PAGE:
• I was at my (now ex) boyfriend’s sister’s wedding a number of years back and the best man and maid of honor roasted the bride and groom. It was awful. I was standing next to her father while it was happening and all he kept saying was “I didn’t need to know that”. It was so embarrassing. I even felt embarrassed for the couple and their family.
        For me, I have told my family that I do not want to be roasted and that there are certain subjects that are off limits. I think they will respect my wishes.

  6. Well gee, everyone knows only meats from six time zones away are worth serving to your guests. If your entree doesn’t have a new stamp on its passport, it’s not worthy.

  7. LoL! That’s as bad as when I heard on the news that deer was an expensive “treat” and “fad” in New York (while in NY on a business trip). Yeah, it’s pretty common in my area of the South (Georgia) and not “expensive”. My future hubby’s co-worker is a hunter, so they eat it at work like once a week. =P

    Could you imagine the RSVP for that though? Menu choices…. horse, kangaroo or kitteh. LoL! Whats next, organically/grain fed horses? Free range kitteh? Lulz.

  8. I’m not sure what concerns me most – that ‘global meats’ is (are?) a thing, or tba BACON IS OUT!!! How on earth can Bacon ever be out?? it is eternally delicious…

    • Well you can have bacon but it has to be, like, horse bacon. And it has to come from Argentina. On the back of a unicorn.

    • Does Canadian bacon count as global meat? (Presumably not in Canada, but elsewhere.)

      • Psst – we don’t call it Canadian bacon in Canada. That’s just in the US. 🙂

  9. The irony here is that as soon as a fad is published as “in”, the really trendy people will trip over themselves to dump it. So even as we speak hundreds of socialite/semi-famous girls are screaming “DITCH THE GLOBAL MEATS” to their caterers, berating their wedding planners for even suggesting global meats (which are soooo 2011) and crying themselves to sleep because the menus have already been printed.

    Sigh… I need to find another hobby. LOL.

  10. Thanks obb for the wtfery. So far I’ve had a dull day at work but now I get to muse on the disappointment* that I will be eating lamb on my wedding day and not unicorn.

    *whilst spending my working day giggling/smerking to myself.

  11. In australia being the odd balls that we are kangaroo is eaten and its also part of our national emblem, I would never have thought to call it a global meat, that is funny. I wonder how much money was spent thinking that one up. In some parts of Australia the number of kangaroos is so high that it is negatively affecting the land and other animals and licences have been issued to do select cullings. I can just see the people that live in those areas laughing very hard that kangaroo is a trendy thing for weddings, they certainly would have alot to spare (with apologies to people who dont eat meat but this is the situation that culling has been needed). I know now that I live in a country with a ‘global meat’, thanks OBB that is hilarious. I have an idea for 2013, Goanna is eaten in some parts of australia too, I can just see it now 2013 trend tribal meats, so that celebrities can claim they are getting closer to traditional ways of living or something silly like that :).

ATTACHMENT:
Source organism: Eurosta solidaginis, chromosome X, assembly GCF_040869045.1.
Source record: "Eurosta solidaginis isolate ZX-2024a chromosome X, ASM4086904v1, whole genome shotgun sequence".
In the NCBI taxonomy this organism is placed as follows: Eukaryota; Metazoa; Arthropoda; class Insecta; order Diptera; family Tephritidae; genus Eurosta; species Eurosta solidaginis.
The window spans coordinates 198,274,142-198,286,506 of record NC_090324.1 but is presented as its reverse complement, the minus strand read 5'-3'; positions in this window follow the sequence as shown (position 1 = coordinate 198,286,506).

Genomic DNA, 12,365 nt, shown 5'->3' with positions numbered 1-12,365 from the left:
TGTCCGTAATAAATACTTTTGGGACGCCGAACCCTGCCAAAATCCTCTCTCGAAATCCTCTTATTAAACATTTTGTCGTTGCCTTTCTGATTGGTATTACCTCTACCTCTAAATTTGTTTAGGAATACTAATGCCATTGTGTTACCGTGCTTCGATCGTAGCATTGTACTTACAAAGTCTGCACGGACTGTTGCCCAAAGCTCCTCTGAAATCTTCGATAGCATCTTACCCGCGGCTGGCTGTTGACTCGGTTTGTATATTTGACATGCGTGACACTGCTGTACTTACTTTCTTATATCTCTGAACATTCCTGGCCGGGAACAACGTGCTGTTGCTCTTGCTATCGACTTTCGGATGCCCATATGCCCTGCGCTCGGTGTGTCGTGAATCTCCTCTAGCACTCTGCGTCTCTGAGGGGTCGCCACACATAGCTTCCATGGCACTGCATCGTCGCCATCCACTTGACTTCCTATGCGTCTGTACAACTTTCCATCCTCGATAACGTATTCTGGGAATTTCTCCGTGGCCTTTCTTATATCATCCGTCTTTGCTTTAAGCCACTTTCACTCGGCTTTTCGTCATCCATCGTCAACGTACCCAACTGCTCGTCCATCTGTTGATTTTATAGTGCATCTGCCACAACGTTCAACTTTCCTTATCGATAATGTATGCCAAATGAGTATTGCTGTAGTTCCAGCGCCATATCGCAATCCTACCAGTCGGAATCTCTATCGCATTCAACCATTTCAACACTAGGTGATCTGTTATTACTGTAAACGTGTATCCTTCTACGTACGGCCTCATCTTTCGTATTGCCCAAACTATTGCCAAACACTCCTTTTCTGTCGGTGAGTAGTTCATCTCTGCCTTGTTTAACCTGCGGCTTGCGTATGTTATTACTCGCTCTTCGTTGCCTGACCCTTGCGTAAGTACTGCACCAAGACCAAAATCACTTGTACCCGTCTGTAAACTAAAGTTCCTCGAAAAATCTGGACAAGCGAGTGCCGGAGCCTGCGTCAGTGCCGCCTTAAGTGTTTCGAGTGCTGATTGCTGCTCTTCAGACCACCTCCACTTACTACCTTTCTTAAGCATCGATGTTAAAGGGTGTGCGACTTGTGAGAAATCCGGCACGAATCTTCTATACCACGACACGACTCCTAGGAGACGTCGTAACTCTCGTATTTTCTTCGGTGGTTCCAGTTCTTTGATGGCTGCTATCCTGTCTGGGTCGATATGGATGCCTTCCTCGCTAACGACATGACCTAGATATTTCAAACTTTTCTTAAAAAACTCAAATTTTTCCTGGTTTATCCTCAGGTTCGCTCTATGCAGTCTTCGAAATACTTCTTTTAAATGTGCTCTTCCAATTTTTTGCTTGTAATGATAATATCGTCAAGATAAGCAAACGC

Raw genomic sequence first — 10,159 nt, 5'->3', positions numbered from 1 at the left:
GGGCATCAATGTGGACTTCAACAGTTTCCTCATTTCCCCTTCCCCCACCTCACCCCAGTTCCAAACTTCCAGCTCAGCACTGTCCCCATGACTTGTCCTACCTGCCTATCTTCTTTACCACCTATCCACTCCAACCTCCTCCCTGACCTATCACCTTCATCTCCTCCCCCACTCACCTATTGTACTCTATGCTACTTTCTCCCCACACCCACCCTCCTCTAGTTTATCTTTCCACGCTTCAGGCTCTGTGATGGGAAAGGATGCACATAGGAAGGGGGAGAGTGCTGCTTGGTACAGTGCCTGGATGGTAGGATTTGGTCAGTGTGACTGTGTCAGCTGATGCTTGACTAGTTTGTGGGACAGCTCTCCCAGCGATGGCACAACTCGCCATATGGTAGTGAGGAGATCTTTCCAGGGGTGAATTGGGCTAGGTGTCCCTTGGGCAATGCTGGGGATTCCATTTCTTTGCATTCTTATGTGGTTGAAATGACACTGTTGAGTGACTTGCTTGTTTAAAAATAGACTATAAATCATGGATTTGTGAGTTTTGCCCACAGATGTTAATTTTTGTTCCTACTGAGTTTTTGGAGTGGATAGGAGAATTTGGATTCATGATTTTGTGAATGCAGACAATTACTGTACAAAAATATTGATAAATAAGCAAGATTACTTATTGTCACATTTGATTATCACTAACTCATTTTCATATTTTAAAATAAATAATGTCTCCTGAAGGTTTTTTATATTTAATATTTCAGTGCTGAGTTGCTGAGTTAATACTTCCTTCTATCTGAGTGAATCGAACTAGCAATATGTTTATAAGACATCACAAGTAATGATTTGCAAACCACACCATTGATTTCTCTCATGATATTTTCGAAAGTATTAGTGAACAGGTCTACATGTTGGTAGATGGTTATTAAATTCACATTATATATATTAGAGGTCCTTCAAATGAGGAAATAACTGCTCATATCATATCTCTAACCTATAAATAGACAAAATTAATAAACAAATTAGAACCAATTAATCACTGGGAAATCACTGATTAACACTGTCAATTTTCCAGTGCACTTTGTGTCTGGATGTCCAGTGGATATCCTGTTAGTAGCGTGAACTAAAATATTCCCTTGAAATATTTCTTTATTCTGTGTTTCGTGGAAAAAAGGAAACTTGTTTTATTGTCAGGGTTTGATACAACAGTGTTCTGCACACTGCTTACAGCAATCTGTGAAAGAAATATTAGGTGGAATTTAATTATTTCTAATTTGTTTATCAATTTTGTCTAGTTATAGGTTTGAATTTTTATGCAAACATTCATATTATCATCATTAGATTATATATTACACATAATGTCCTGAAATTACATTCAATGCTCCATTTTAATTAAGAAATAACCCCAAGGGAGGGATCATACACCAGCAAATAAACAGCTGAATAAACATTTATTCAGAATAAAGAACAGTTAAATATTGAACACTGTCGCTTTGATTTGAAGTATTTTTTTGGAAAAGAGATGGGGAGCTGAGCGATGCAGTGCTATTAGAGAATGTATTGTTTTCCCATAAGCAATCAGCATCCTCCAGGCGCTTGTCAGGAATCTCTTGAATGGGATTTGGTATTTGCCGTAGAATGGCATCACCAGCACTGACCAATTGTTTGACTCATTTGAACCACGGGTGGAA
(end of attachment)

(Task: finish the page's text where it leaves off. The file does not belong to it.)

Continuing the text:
• I went to a venison farm in WA a couple of years ago – they sold ‘Coat of Arms chorizo’. Roo and Emu, and it was delicious! Have also had a roo starter with emu main course at a restaurant here in Brissy 😉

      Also feel like I need to explain to non-Aussie OBBs that kangaroo is really lean, and really high in iron. It’s fantastic eating, gamey and does really well on the BBQ or as a roast. The idea of buying imported kangaroo steaks in America is a little weird though, maybe if you guys started growing them over there… but still.

      • for a while my brother was only eating kangaroo meat, as it was the only ethically farmed meat avaliable. its very healthy too.

  12. Where I live, “global meats” such as kangaroo or antelope or shark (global fish?)are all the rage come Christmas and holidays, every single year since I can remember.

  13. My not-so-secret reason for loving this exchange is that it might (perhaps, hopefully) inspire people to think about why it might seem absurd to eat a horse or an antelope or a kangaroo or a kitten, and yet not absurd at all to chow down on a chicken or a lamb or a cow or a pig. There’s no difference, because they’re all animals.

    @KathyRo: so true – people can’t wait to dump the newest trend (especially if it doesn’t easily lend itself to getting stuck in a mason jar [Ariel’s comment = I die]!). As a vegan, with a pretty clear view on the consumption of meats of any kind, I’m hoping that the backlash to eating ‘all the animals’ is eating ‘none of the animals’. New wedding trend? A gal can dream.

    • @jessie exactly! while i do think it is gross and i agree with the absurdity of CALLING them “global,” there is nothing weirder about eating any of these animals than about eating any others. it’s more harmful environmentally than eating more local animals because of transportation, but the actual eating isn’t any weirder.